The burden of environmental disease is unevenly spread across Europe, with the percentage of deaths attributable to environmental factors. Environmental pollution is linked to a range of disease outcomes, including cancer, heart disease, stroke, respiratory disease and neurological disorders. Living with these diseases reduces quality of life, with more than 20 million healthy life-years lost because of disease attributable to poor-quality environments.
To combat poor outdoor air quality, the World Health Organization (WHO) has produced a series of guidelines to support policymakers in setting air quality management strategies. Although these guidelines are neither standards nor legally binding criteria, they are based on expert evaluation of scientific evidence and are, thus, a valuable source of information.
In light of this, the European Union has stated its intent to revise the current Ambient Air Quality Directive (AAQD), a cornerstone for the protection of people’s health and the environment from air pollution, to get closer to the new WHO guidelines.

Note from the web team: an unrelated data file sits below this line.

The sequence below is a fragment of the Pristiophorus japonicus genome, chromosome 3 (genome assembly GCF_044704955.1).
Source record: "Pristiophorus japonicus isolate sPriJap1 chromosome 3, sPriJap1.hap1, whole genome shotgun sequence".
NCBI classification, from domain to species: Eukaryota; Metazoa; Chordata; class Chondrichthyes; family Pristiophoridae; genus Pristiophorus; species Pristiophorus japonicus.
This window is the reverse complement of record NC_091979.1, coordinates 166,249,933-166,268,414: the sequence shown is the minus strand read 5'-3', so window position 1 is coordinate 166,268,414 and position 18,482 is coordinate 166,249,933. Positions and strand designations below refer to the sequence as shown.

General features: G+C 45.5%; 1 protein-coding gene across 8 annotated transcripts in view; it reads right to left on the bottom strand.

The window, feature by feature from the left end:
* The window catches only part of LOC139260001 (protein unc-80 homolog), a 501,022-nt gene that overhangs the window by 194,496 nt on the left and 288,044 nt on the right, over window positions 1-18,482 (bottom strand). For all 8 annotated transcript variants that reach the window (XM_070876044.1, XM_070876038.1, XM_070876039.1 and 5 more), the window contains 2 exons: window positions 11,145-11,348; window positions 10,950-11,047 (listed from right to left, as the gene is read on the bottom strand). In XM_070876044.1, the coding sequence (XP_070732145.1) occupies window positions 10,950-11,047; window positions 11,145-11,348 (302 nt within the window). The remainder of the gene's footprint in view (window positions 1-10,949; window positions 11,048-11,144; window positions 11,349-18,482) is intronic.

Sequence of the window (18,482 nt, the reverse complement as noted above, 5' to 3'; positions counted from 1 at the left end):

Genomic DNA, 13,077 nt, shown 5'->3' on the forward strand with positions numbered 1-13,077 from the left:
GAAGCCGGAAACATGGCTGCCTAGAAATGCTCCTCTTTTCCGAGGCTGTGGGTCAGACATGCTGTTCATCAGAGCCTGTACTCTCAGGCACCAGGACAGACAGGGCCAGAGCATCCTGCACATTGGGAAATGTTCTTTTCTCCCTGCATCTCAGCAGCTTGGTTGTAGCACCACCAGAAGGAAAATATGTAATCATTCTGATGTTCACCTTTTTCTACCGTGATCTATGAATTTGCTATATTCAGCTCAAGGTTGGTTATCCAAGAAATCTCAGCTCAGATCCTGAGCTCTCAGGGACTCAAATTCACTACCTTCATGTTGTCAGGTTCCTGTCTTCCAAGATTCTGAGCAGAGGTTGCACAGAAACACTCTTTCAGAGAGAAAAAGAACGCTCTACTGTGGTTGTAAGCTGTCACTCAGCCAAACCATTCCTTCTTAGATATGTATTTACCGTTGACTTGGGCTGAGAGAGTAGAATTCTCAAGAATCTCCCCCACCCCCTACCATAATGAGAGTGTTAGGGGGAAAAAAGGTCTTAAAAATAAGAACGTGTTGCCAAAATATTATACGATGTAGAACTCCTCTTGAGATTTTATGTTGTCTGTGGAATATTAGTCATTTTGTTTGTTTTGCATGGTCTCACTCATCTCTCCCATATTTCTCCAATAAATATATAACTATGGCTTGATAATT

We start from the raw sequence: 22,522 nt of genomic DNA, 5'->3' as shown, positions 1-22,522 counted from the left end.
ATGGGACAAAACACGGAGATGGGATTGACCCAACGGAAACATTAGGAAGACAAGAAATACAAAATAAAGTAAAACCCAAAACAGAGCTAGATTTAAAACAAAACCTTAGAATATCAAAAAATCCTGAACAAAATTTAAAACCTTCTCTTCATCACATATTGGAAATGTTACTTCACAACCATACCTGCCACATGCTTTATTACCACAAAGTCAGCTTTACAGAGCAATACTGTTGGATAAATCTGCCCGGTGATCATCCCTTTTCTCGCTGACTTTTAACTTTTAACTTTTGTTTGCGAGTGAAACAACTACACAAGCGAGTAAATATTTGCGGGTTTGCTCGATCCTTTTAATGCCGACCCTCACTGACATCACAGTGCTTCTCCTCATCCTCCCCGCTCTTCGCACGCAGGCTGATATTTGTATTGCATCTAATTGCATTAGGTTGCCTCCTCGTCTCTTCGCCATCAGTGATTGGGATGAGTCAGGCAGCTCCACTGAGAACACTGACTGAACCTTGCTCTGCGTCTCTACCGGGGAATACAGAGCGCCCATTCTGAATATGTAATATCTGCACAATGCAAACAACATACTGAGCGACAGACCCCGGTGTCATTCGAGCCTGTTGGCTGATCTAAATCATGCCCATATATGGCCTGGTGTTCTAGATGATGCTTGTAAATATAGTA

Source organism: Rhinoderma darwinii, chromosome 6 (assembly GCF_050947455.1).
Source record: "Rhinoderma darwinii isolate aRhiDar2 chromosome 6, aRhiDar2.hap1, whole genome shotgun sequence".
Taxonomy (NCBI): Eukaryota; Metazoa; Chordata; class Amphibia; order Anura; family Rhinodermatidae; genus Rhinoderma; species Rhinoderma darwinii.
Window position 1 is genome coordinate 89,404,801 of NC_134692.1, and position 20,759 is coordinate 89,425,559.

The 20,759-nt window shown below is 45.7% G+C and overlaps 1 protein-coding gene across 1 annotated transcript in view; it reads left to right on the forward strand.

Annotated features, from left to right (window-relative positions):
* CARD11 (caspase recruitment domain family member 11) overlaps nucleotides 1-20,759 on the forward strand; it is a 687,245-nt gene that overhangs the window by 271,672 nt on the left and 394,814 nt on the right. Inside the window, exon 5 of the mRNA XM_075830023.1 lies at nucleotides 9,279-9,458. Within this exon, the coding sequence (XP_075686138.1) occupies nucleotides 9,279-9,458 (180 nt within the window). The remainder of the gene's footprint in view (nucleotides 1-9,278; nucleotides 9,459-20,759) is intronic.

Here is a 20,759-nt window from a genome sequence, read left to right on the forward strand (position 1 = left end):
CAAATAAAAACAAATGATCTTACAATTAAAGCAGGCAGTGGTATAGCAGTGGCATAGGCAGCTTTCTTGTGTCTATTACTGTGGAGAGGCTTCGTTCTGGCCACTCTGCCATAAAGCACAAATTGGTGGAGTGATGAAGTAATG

On March 2023, the Health and Environment Alliance, together with a number or relevant health organisations at EU level, has written a letter to the Members of the European Parliament – Committee on the Environment, Public Health and Food Safety – to urge the revision of the AAQD putting people’s health at the forefront of EU policy and preventing further ill health.
Three recommendations are included in the letter to step up clean air for health with science-based air quality standards: 1) Fully align EU air quality standards with WHO recommendations and the latest science by 2030 at the latest, introducing binding limit values for pollutants while acknowledging and addressing health inequities; 2) Include a comprehensive definition of vulnerable and susceptible groups in accordance with WHO and strengthen public information on air quality as a public health measure that prevents and protects; 3) Ensure the most protective enabling framework for health is created by avoiding compliance delays and exemptions, increasing the density and representativeness of monitoring stations, and enabling regular independent review of evidence by WHO.
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